The galley is located on the lower deck, and it doesn’t miss anything, except…a better position: too close to the bedrooms, and not perfectly aerated. It depends on the use of the boat though, as the owners who enjoy harbors and restaurants won’t feel any shortcoming. Maybe a fourth cabin would fit in this space, were the galley on the upper deck, but it would be a rather small one. I move then amidships, and there’s still the chance to be surprised by the complete outfit of the master stateroom: a relax area to the port, with a chaise longue and a seat, facing a tea table that opens to become a vanity corner. The king bed is to the starboard, while the large bathroom works as a noise buffer, insulating the room from the engine compartment. I look up and find the same LED lighting on the ceiling as seen in the main salon, enriched with the shimmering profiles of the steps. Moving to the front, I encounter the third cabin, featuring two berths and a comfy en-suite, then the VIP one at the bow with the center bed and a large head and separate shower box. All the furnishing and the trim of the lower deck is a good example of flair and refinement, without ever looking ostentatious. I would have preferred the furniture edges to be smoother, but it’s enough to be a little careful.


Enginewise, the choice is between two couples of V-12 MANs: the power steps are 2×1224 HP, as the boat we tested, or 2×1360. After my trial I would go for the mightier ones, as I felt some lack of thrust, but it’s a personal choice depending on the owner’s preferences.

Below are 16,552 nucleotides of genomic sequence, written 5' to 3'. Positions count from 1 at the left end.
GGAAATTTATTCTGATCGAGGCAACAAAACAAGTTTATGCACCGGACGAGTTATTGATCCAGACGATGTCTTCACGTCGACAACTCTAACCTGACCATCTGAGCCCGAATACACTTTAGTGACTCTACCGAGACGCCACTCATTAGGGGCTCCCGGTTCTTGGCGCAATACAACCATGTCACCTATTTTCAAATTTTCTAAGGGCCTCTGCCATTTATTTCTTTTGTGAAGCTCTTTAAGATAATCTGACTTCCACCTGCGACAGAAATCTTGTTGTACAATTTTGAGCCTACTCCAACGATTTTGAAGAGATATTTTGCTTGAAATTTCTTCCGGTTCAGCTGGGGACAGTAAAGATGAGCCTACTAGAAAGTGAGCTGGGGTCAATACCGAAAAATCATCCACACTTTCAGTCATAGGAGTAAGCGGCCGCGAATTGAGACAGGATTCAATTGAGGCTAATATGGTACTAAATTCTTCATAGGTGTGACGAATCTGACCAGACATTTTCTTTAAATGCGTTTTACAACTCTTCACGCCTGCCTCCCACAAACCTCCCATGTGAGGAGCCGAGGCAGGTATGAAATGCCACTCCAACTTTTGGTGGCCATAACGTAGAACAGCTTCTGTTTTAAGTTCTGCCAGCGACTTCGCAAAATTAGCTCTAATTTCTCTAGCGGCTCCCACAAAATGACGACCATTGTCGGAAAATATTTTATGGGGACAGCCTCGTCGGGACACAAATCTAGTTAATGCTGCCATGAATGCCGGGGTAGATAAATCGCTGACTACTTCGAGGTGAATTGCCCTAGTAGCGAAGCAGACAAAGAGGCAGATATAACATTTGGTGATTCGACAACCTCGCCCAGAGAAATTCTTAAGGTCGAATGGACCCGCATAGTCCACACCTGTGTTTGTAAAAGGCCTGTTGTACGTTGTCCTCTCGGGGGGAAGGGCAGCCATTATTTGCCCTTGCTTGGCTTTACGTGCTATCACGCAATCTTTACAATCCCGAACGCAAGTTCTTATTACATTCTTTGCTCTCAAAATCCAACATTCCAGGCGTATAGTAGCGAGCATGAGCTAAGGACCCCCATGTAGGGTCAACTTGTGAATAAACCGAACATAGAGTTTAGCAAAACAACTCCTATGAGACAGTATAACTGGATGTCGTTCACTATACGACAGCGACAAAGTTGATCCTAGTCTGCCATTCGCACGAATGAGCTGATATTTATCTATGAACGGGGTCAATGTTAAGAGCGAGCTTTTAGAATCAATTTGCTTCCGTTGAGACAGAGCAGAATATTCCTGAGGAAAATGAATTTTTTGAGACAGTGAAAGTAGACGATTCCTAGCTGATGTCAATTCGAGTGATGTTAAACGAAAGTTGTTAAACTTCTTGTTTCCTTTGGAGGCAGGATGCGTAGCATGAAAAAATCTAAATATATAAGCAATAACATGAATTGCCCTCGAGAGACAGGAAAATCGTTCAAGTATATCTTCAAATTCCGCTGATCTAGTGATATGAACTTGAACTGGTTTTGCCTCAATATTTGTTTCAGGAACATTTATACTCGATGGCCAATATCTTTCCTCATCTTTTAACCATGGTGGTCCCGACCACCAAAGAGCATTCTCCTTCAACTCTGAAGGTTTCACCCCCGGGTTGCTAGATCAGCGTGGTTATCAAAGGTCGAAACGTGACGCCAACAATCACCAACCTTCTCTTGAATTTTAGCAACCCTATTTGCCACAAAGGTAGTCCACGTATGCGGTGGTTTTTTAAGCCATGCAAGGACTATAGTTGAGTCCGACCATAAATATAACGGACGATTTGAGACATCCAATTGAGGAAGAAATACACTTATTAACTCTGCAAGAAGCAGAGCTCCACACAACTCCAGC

Technical features
Length overall 21,26 mt (69 ft 9 in)
Length hull LH19,73 mt (64 ft 9 in)
Beam 5,25 mt (17 ft 3 in)
Draft 1,41 mt (4 ft 8 in)
Dry displacement 34650 Kg
Full load displacement 41170 Kg
Engines 2×1224 HP
Fuel tanks 3200 lt (845 US gal)
Fresh water tanks 1000 lt (264 US gal)

1000 rpm11,0 knots– l/h 66 db
1500 rpm18,0 knots1 84 l/h(48.6 US gph)71 db
2000 rpm28,0 knots 340 l/h(89.8 US gph)76 db
2350 rpm32,0 knots 476 l/h(125.7 US gph)78 db

Theoretical range (10% reserve)
1500 rpm 16h 20m
2000 rpm8h 50m
2350 rpm6h 20m

Test conditions
Calm sea, temperature 22 °C (72 ° F)
Fuel 900 lt (238 US gal), 7 passengers, dirty hull

Standard equipment
Black water tank 300 lt (80 US gal) with macerator – Grey water tank 300 lt (80 US gal) – generator 22 Kw – Webasto heating system – Bow thruster – Interceptor trim blades –  water heater – 4 automatic and 2 manual bilge pumps – automatic engine bay fire extinguishing system – water pump – electro-hydraulic steering gear – hydraulic hiding gangway –electric winch 2300 W with 50 Kg anchor and 70 mt (230 ft) chain – teak flooring in cockpit – transom shower with hot / cold water – stern kedge winches  – lowering swim platform – double engine displays – electronic throttles – tilting helm wheel – autopilot, VHF, multi-functional display, Raymarine chartplotter  and radar – compass – rev counter, voltmeter, oil pressure and engine temperature gauges – inverters’ oil pressure gauges – water and fuel indicators – 2 pilothouse courtesy lights – Alcantara, leather and canvas trim with wengè wood details – wengè wood furniture – stainless steel sliding door – 26” LCD TV screen with DVD player – side access door – galley with glass-ceramic stove, refrigerator, freezer, oven, double sink – LED ceiling lights – 20” LCD TV screen master and VIP cabins – Bose sound system with tuner/player in master cabin

Builder: Galeon (Poland)

Visit Galeon website